How I Learned We Need to Fund the World We Want to Live In

As we close our six-month deep focus on defunding the police and the eight-week Praxis Circles to understand this call, we are publishing reflections from PPFers on what they’ve learned through this process. This one comes from Deanna Hollas, PPF’s Gun Violence Ministry Coordinator.

When I first heard the phrase “defund the police,” I had a bodily reaction of resistance. This is because of my work in the gun violence prevention (GVP) movement and I imagined if we didn’t have police, heavily armed white supremist groups would take over our streets similar to how the Taliban or ISIS has in other countries.  

I was not alone in my resistance, as many white people have been conditioned to equate police with personal safety. My resistance began to dissolve once I started learning more about where the term “defund the police” came from and how it is part of a larger framework of abolition through PPF’s Action and Praxis Circles.  

Members of the GVP working group met once a week for eight weeks and worked through PPF’s Abolition Reader as a group. As we met, we wondered how GVP and “defund the police” intersect. How might our GVP work change with this new learning?  

As we worked through the Reader, the story-based strategy guide challenged us to think about the underlying assumptions we have about who is the hero, the victim, and the villain in the stories we tell around guns. The exercise helped me see how much of the GVP movement policy work has been centered around the individual gun owner who is often assumed to be a white male. What might be different if we were to tell a different story? What stories might we tell (and actions taken) if we centered the voices of those most affected by gun violence: women, youth, LGBTQ+ people, and BIPOC?   

We also began to see our work in the context of abolition. As put forth in Showing Up for Racial Justice’s Community Safety for All Toolkit, God is an abolitionist. God has always been about the work of abolition, as abolition is liberation. Just as God liberated Israel from slavery, God is inviting us into the work of freeing our communities from systems of violence, punishment and “power over.” Not only will the people impacted by such systems be set free, but this liberation is for all, including the gun owner and the police. What we need is vision, imagination and courage to ask: “what kind of world do we want to live in and what will it take to get there?”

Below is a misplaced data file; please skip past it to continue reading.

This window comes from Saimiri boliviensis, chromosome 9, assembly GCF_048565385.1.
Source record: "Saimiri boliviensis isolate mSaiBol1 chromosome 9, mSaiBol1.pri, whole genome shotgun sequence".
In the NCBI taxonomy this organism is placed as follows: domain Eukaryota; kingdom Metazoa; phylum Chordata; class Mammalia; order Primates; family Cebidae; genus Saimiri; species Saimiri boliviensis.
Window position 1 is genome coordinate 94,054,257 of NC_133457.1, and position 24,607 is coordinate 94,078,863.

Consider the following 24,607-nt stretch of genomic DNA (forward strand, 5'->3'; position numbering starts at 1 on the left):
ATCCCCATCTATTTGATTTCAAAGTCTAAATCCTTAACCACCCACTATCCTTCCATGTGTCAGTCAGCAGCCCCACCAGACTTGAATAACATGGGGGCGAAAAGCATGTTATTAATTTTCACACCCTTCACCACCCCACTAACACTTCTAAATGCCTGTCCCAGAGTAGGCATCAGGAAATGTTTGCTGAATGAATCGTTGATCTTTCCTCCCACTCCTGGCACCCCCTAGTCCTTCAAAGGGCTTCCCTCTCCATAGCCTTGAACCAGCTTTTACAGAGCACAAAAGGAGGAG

Margery Rossi, the moderator of PPF’s GVP working group, says:

“Our GVP group goal of ending gun violence doesn’t go far enough as a ‘kingdom goal.’  This goal addresses what we don’t want to see happening; it does not address what we do want to see happening. It was enlightening to review my city budget and see how much of it is dedicated to the police. Compared to the budgets of other municipalities where our group members live, the percentage was fairly consistent across the country. This shows that we do not value quality of life for all – police are here to protect people and property and enforce laws, many of which would not be necessary if we, as a society, valued life & worked for the common good. We don’t.